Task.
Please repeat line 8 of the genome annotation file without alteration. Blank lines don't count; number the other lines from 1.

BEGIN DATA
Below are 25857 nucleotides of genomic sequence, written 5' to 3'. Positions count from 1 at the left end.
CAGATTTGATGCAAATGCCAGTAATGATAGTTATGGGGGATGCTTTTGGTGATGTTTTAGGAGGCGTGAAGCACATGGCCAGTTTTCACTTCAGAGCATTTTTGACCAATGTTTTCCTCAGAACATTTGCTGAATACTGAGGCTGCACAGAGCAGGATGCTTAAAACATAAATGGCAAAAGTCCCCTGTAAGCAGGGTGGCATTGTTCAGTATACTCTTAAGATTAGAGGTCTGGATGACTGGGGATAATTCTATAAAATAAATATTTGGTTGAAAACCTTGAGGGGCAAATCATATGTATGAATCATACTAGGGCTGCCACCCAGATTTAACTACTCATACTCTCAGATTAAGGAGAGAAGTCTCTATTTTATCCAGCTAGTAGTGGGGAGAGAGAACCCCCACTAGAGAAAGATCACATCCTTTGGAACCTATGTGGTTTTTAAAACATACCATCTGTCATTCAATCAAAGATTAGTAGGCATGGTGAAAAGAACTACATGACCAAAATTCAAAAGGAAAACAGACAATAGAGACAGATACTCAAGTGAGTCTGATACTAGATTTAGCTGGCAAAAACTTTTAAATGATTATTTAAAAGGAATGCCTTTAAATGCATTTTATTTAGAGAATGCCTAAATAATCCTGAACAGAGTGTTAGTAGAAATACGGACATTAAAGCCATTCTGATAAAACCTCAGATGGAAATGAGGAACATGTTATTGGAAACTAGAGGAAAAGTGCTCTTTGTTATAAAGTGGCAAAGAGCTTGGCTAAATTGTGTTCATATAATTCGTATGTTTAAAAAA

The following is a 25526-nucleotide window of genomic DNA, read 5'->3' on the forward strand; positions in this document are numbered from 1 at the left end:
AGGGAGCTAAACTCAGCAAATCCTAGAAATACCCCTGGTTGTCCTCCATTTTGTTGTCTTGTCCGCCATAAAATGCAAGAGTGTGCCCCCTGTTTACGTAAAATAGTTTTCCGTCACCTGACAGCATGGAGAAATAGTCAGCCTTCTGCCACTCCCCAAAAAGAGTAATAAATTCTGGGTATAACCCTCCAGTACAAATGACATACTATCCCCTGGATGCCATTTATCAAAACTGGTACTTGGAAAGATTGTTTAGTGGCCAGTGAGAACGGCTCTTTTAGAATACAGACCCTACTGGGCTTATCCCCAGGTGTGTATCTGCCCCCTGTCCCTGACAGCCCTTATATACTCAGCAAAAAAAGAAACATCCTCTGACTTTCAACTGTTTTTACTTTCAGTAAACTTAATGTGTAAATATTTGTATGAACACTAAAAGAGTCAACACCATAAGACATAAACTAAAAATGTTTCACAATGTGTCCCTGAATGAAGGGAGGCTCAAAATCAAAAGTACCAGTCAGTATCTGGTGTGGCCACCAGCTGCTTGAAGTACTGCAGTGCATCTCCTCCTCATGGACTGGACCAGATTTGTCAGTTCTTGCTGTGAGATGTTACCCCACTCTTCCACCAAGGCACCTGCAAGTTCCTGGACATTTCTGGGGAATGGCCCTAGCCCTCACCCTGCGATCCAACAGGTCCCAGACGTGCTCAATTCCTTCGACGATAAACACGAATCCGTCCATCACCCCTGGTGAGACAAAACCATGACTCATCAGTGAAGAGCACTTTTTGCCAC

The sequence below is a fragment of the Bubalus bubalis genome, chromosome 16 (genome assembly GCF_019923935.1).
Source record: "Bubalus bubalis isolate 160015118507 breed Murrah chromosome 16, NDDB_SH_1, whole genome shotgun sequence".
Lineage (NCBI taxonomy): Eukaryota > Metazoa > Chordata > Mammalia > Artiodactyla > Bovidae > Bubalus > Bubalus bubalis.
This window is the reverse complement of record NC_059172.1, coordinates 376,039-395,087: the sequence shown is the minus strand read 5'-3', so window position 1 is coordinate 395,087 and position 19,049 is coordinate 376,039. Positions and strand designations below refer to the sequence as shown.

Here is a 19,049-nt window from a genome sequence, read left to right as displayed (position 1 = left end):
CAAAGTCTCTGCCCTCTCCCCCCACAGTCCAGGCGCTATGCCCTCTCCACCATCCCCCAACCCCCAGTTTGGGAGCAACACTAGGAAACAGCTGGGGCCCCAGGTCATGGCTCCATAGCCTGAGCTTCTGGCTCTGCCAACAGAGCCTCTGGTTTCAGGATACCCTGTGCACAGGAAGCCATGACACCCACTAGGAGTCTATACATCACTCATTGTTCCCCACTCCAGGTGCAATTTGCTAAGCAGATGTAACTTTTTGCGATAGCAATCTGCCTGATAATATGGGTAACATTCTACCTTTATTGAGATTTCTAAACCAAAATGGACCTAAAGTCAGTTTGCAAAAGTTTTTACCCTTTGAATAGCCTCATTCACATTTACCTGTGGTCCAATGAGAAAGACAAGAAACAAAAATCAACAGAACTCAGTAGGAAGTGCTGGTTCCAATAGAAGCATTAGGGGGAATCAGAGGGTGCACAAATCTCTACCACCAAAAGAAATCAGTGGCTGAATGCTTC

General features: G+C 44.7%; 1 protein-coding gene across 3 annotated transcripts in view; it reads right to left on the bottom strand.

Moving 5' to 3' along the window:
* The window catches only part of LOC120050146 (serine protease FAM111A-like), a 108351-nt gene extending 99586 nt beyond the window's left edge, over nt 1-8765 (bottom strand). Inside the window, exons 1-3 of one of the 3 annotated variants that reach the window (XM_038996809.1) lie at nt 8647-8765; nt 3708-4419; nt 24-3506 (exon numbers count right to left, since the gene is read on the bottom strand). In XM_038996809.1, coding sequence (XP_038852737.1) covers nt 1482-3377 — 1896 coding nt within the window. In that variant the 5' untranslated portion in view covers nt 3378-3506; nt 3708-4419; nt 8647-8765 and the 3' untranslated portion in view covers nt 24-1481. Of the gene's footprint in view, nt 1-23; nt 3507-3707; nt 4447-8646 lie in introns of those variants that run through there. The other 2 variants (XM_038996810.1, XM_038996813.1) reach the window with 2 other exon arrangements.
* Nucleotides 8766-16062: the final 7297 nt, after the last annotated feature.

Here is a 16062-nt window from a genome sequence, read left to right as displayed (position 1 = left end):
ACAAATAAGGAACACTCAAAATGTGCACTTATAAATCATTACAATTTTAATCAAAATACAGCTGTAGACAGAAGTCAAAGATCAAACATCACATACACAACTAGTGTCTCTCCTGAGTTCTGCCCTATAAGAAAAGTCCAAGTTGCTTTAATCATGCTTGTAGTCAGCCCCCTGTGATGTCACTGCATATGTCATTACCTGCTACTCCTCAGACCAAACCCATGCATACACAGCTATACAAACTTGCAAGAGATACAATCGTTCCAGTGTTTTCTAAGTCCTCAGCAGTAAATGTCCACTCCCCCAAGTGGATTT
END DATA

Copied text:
This window is the reverse complement of record NC_059172.1, coordinates 376,039-395,087: the sequence shown is the minus strand read 5'-3', so window position 1 is coordinate 395,087 and position 19,049 is coordinate 376,039. Positions and strand designations below refer to the sequence as shown.